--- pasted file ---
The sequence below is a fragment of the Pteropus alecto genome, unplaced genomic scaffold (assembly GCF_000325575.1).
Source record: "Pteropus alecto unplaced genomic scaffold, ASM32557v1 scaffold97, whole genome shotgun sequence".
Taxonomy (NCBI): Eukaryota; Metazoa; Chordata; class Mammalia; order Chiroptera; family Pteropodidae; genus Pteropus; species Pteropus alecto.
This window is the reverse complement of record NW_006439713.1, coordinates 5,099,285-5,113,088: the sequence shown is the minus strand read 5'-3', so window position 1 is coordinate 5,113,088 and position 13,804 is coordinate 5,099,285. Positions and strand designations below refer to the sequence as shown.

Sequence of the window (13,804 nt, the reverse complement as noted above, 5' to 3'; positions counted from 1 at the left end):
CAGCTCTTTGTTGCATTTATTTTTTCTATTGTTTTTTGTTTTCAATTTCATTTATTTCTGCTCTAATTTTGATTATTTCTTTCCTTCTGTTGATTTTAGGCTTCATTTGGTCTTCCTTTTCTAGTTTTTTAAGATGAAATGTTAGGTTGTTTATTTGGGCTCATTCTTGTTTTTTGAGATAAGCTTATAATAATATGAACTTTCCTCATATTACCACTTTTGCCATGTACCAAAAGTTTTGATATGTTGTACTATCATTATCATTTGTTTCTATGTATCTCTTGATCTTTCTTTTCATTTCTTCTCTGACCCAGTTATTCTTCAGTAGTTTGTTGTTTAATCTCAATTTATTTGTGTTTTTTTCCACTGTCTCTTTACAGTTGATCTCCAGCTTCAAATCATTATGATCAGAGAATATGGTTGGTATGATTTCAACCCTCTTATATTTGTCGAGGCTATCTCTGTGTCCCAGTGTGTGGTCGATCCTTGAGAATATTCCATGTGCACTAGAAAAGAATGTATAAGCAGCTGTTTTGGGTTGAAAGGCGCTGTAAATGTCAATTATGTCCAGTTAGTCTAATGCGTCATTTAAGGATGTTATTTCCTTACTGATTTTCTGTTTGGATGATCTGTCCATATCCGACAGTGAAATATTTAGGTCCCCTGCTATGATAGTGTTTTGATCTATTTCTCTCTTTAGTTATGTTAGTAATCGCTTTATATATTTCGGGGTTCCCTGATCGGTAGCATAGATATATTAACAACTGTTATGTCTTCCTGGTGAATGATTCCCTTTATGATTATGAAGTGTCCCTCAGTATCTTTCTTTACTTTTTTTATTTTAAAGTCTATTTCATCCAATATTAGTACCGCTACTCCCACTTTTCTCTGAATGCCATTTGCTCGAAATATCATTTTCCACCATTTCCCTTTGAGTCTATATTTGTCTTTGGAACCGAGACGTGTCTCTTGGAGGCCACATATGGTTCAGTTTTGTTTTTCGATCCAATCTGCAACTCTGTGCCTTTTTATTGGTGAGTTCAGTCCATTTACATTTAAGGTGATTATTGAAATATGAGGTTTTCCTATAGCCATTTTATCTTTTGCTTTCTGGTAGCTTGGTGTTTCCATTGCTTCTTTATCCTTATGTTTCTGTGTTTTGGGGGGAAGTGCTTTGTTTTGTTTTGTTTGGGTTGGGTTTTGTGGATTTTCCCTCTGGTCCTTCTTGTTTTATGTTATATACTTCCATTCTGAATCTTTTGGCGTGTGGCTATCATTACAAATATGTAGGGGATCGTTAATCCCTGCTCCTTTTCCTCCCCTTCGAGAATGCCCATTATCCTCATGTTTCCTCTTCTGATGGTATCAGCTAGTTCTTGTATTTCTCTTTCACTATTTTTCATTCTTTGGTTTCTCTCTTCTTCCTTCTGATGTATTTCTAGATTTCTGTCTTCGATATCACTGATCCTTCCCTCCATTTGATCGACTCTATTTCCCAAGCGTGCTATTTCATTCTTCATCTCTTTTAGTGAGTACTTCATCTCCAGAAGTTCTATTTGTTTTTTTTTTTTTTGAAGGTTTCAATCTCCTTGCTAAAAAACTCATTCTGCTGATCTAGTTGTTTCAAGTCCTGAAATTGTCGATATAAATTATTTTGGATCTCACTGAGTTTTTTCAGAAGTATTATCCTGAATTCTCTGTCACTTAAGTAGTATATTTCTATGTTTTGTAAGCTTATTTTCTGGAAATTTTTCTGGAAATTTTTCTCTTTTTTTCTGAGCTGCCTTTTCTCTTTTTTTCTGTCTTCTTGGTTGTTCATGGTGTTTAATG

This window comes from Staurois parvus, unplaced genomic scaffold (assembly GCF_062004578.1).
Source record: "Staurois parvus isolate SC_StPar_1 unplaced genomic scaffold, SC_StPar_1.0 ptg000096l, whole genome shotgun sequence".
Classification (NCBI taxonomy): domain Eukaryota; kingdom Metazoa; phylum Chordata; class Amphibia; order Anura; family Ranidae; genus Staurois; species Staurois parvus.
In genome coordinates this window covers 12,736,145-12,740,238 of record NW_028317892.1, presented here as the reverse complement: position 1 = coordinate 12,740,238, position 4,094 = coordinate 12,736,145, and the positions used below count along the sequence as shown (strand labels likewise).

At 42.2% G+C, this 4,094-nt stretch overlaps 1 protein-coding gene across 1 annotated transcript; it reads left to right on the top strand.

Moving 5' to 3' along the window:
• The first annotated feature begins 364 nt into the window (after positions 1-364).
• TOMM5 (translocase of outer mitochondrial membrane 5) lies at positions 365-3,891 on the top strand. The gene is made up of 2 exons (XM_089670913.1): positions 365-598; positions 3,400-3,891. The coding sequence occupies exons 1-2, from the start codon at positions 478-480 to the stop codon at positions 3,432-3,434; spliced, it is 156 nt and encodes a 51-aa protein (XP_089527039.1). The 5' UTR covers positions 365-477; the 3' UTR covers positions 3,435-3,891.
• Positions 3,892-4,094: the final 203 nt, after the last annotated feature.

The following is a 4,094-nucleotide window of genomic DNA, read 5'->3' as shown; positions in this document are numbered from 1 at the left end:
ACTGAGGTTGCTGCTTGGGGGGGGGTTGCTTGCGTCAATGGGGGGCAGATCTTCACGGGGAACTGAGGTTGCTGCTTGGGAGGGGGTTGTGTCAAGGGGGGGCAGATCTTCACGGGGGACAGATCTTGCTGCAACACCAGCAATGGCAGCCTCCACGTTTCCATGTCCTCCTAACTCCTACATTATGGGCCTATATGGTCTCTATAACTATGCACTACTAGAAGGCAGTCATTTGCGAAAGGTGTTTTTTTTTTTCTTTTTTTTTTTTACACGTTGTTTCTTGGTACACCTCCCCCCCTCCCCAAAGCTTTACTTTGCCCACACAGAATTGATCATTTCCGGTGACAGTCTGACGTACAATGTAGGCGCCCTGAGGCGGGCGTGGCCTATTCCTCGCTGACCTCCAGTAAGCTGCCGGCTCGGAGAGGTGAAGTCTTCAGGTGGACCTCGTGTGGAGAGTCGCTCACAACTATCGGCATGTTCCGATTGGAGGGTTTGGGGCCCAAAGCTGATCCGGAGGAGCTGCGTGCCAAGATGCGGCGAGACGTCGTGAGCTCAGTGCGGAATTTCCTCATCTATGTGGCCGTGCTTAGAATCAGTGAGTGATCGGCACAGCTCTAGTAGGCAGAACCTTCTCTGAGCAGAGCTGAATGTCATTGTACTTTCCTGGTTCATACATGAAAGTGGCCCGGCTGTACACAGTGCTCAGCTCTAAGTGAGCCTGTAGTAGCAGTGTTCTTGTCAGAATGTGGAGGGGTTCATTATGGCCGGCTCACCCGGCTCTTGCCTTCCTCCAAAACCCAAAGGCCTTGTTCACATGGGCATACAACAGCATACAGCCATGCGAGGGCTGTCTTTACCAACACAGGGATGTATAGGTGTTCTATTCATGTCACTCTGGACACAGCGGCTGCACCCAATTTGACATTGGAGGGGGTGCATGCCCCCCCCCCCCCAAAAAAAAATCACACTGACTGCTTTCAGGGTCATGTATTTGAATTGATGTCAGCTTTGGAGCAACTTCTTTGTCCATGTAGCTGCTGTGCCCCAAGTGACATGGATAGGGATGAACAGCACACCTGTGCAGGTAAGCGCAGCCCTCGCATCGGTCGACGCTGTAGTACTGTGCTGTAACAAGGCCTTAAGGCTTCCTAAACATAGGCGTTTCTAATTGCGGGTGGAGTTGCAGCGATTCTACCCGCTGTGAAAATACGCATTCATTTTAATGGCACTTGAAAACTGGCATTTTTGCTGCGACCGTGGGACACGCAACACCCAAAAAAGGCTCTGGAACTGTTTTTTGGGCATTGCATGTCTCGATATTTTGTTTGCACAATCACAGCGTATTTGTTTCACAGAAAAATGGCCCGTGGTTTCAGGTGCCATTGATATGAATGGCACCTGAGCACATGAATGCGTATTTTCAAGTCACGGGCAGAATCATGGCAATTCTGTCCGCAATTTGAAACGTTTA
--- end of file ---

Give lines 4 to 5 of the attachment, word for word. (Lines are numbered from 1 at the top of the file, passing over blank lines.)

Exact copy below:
This window is the reverse complement of record NW_006439713.1, coordinates 5,099,285-5,113,088: the sequence shown is the minus strand read 5'-3', so window position 1 is coordinate 5,113,088 and position 13,804 is coordinate 5,099,285. Positions and strand designations below refer to the sequence as shown.

Sequence of the window (13,804 nt, the reverse complement as noted above, 5' to 3'; positions counted from 1 at the left end):